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Since the 8.33 introduction...many probs.

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Since the 8.33 introduction...many probs.

Old 11th Mar 2019, 23:54
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Since the 8.33 introduction...many probs.

I hung up my headset just before 8.33 was introduce...in fact it was one of a number of things that made me decide to reluctantly sell my aeroplane...all to do with expense.

I wonder...since the introduction have there been many operational issues.
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Old 12th Mar 2019, 01:07
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Well lots of people report ongoing Radio problems after expensive refits, so not everyone a happy bunny there. The cost of a full refit really has concentrated the minds of those who only operate privately with low utilisation. With the lack of a large 'World Market' there is no real competition for a simple tray replacement fix. No benefit to GA for the cost involved, and no benefit from a better 'air traffic' service as many 'providers' have a lack of staff to give a service to those who would call up when in transit.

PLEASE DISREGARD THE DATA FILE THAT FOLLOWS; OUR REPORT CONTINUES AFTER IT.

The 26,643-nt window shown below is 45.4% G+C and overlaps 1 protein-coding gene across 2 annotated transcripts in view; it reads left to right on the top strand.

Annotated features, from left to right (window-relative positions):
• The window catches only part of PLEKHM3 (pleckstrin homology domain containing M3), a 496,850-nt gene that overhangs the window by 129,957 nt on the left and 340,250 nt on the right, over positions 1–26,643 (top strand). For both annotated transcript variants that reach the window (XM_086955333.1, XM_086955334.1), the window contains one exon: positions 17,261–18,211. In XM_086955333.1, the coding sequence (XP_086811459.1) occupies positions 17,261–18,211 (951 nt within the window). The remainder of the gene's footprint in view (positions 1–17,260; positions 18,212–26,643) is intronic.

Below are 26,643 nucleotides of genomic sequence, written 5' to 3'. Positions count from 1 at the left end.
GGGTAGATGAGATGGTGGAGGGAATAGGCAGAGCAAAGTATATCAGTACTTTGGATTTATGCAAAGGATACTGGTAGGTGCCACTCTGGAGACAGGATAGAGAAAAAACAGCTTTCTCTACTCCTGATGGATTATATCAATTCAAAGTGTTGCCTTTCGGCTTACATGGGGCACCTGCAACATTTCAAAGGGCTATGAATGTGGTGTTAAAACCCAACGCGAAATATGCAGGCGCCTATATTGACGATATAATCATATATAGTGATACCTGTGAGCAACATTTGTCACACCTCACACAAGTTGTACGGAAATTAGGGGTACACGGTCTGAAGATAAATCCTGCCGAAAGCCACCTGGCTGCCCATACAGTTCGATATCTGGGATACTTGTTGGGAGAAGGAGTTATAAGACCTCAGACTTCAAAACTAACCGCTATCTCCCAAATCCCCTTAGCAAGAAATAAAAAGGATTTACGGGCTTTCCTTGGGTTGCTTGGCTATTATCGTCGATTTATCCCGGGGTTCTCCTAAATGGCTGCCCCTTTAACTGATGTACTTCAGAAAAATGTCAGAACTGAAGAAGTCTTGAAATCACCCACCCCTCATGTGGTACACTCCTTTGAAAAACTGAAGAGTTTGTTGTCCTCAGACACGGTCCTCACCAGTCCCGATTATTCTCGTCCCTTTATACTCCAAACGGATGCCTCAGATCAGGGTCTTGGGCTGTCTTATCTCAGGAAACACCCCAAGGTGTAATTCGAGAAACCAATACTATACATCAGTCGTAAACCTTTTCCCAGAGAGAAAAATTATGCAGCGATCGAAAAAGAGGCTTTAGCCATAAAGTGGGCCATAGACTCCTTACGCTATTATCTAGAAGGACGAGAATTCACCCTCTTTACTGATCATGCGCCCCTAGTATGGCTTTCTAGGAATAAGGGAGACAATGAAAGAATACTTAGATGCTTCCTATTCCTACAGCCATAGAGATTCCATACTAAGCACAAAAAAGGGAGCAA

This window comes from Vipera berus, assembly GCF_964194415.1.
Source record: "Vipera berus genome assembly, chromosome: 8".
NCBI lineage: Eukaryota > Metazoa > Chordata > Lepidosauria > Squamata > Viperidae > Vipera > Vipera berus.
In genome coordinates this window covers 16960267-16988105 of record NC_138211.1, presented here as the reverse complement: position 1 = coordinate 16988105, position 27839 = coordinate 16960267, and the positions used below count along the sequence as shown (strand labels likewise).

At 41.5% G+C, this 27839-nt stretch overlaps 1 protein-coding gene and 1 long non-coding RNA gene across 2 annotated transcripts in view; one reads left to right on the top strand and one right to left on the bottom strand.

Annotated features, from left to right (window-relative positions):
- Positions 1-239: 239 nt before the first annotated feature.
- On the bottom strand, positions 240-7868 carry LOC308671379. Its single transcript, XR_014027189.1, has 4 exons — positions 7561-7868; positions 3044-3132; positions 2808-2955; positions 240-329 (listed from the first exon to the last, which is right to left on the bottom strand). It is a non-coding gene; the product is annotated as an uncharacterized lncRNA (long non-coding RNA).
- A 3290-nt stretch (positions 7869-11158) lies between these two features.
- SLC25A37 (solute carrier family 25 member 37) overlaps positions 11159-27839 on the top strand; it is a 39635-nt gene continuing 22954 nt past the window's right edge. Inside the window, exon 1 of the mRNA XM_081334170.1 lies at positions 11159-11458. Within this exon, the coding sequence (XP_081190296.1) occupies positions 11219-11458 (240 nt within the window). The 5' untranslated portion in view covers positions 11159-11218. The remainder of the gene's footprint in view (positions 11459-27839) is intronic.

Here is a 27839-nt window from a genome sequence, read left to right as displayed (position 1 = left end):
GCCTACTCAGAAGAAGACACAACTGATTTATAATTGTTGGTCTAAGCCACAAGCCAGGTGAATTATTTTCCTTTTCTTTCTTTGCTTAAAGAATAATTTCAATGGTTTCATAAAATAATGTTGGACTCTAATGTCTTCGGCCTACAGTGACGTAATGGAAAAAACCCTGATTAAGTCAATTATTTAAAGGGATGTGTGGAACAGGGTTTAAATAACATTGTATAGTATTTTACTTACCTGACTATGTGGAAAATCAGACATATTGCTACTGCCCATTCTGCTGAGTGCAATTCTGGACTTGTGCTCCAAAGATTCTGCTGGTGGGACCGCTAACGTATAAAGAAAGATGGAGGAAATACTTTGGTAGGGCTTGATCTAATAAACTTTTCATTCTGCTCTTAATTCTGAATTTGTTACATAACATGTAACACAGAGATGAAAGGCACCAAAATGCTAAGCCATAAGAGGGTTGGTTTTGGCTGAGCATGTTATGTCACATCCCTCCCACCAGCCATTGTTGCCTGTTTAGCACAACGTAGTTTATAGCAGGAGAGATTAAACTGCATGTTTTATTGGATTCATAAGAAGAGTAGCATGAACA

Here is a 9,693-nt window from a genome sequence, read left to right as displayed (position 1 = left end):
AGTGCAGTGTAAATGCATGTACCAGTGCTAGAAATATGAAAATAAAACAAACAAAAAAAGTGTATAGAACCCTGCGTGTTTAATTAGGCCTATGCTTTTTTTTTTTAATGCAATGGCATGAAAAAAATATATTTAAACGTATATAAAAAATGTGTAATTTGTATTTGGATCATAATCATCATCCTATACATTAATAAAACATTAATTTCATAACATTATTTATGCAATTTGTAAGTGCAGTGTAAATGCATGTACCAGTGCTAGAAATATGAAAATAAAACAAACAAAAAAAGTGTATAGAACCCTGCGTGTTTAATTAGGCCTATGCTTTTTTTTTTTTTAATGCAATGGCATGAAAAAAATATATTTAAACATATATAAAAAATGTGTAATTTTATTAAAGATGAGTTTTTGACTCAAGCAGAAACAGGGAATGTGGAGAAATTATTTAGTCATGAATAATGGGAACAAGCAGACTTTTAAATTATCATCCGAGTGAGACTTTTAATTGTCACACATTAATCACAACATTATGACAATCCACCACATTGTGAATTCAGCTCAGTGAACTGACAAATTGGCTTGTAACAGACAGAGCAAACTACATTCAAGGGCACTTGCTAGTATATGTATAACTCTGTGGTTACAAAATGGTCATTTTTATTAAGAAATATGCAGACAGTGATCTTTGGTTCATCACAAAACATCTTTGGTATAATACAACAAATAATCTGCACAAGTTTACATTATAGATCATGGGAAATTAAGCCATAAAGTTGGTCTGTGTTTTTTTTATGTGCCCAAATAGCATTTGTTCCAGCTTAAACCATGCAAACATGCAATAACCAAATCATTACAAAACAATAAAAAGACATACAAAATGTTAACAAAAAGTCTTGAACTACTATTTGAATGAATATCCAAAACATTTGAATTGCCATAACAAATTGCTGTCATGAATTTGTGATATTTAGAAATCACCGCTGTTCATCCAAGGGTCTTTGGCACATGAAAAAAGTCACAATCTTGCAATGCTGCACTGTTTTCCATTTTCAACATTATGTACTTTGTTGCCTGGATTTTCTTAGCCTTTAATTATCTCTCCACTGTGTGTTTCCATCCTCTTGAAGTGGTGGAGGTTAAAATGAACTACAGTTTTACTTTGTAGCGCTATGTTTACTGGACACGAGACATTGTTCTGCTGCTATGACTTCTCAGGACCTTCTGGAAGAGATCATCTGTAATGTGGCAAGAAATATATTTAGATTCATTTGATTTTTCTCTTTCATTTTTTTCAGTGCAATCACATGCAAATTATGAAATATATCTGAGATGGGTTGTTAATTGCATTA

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Old 12th Mar 2019, 02:46
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Biggest problem I have is itís a complete bugger trying to remember a longer string of numbers for local frequencies. 5 digits was fine, 6 is a bridge too far for my wee noggins.
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Old 12th Mar 2019, 11:15
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Both the popular 8.33 12 volt solutions, Trig and Garmin have a memory facility if, like piperboy84 above, you're becoming neuronally challenged. Our Garmin 255 also has 'last 10 used' facility. Also, it has a 'monitor' facility so I can talk on one channel and listen to another, only possible with 2 boxes previously. If you want to talk on the 2nd channel, then just hit the flip-flop button instead of having to reach for the comm panel. I find this so much easier and in fact don't feel the need for our 2nd comm box. We've retained it for the 2nd ILS/VOR function and just have COM tuned to the ATIS. I'm finding new, useful, features in the Garmin all the time. The Trig has a 'last received' button, too; saves those 'say again' moments (and 'was that for us?'!)